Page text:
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Bangladesh: Indigenous Activist Dies in Military Custody

Need for Transparent, Independent Inquiry into Abuses in Chittagong Hill Tracts

Activists of Chittagong Hill Tracts Jana Sanghati Samiti stage a protest rally demanding the implementation of the Chittagong Hill Tracts (CHT) Peace Accord, in Dhaka, Bangladesh, December 2, 2020. © 2020 Mamunur Rashid/NurPhoto via AP Photos

(New York) – The Bangladesh authorities should immediately conduct an independent and transparent investigation into the death in custody of an Indigenous political activist, Human Rights Watch said today. Any officers found responsible for Nabayan Chakma Milon’s torture and death should be held accountable.

The Chittagong Hill Tracts Commission, an independent rights group in the region, said that soldiers detained Milon in Dighinala sub-district on March 15, 2022, at 3:30 a.m. while he was recovering from a medical procedure. Witnesses saw the soldiers beating and kicking Milon for over an hour until he was “half dead,” barely conscious, and appearing to have broken limbs. The soldiers then took him away in a military vehicle. Nearly four hours later, soldiers brought Milon to Dighinala Upazila Hospital where he was pronounced dead.

“Nabayan Chakma Milon’s tragic death is just the most recent case in a pattern of abuses by the Bangladesh military in the Chittagong Hill Tracts,” said Brad Adams, Asia director at Human Rights Watch. “The authorities should immediately open an independent and transparent investigation into Milon’s death as well as other cases of military abuse in the CHT that the government has persistently ignored.”

Milon was a member of the United People’s Democratic Front (UPDF), an ethnic political party with some armed factions in the Chittagong Hill Tracts. The party was formed in 1998 by Indigenous groups that were dissatisfied with the terms of the 1997 Peace Accords signed between the Bangladesh government and the armed insurgent group Parbatya Chattagram Jana Samhati Samiti (PCJSS), ending a twenty-year conflict in the Chittagong Hill Tracts over Indigenous autonomy and land rights. Under the 1997 Peace Accords, the Bangladesh government committed to military withdrawals and transfer of authority to representative Hill District Councils, including over local police, land management, and environmental protection.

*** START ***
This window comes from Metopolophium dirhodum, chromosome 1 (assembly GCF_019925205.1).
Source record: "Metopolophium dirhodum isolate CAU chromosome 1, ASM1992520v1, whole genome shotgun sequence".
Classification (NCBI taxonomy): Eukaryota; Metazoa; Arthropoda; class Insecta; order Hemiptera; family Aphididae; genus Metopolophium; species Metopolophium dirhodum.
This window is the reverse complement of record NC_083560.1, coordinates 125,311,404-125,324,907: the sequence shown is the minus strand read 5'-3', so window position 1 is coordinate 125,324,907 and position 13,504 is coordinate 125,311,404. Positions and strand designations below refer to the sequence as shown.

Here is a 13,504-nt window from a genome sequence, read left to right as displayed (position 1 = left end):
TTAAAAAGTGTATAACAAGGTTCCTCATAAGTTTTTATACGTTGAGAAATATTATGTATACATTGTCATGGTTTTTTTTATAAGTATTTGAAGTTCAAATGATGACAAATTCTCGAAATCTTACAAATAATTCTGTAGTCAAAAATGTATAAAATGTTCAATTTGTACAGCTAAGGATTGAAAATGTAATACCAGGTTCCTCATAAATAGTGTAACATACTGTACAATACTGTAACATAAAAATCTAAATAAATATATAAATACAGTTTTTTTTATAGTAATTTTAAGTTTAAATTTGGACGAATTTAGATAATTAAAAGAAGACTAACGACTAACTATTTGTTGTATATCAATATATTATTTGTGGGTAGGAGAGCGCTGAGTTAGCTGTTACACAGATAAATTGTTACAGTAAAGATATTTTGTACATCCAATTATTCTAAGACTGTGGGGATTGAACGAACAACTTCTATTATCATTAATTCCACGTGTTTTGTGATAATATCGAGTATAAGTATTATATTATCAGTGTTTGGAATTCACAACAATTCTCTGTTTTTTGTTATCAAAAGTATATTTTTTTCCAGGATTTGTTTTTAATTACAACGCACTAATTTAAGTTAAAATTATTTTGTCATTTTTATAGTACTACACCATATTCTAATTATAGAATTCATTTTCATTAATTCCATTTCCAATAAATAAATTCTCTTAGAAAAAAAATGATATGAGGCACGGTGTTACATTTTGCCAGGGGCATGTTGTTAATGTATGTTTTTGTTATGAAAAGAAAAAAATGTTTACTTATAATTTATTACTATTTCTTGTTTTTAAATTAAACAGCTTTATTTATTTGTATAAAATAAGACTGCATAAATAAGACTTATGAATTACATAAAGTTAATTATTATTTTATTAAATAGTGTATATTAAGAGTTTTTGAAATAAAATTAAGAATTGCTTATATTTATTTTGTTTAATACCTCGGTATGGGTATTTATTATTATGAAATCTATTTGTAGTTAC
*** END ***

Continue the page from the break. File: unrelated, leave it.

The 1997 peace agreement has never been fully carried out. Nearly 25 years later, much of the region remains under military occupation, and most of the commitments laid out in the accord have yet to be realized. Instead, Indigenous rights groups in the Hill Tracts say that the military presence has increased in recent years.

A witness whose name is withheld for his protection told activists that the soldiers took turns beating Milon in an effort to get the password to his computer. The witness told activists that the soldiers repeatedly kicked Milon on his thighs and testicles and beat him with a wooden baton. “When he couldn’t stand up, they threw water on him,” he said. Eventually Milon lost consciousness, at which point the soldiers carried his body out on their shoulders. “He was almost dead at that time,” he said.

Another witness said that the soldiers had tied up Milon’s arms and legs and were beating him with sticks and guns: “They were kicking him like a football with their boots, beating him up with sticks. His arms and legs were broken; he was half-dead.”

Thorough investigations into abuses against Indigenous activists in the Hill Tracts are rare, and those responsible are almost never held to account. Three years after the disappearance of Michael Chakma, an Indigenous rights activist, the government has ignored appeals from his family, as well as inquiries from the High Courtthe National Human Rights Commission, and the United Nations Committee against Torture. In January 2020, the police finally responded to an order from the High Court by simply stating that they “could not find anybody named Michael Chakma in any prisons in Bangladesh.”

The Bangladesh military and other branches of law enforcement commit widespread abuses against Indigenous people living in the Hill Tracts, including extrajudicial killings, enforced disappearances, sexual violence, and land-grabbing, with little redress.

“Nearly 25 years after the signing of the Peace Accords, the Bangladesh government has so far been correct in assuming the international community will ignore abuses in the Chittagong Hill Tracts,” Adams said. “The Bangladesh military should not be allowed to continue to rape, torture, and kill Indigenous people in the Chittagong Hill Tracts with impunity.”

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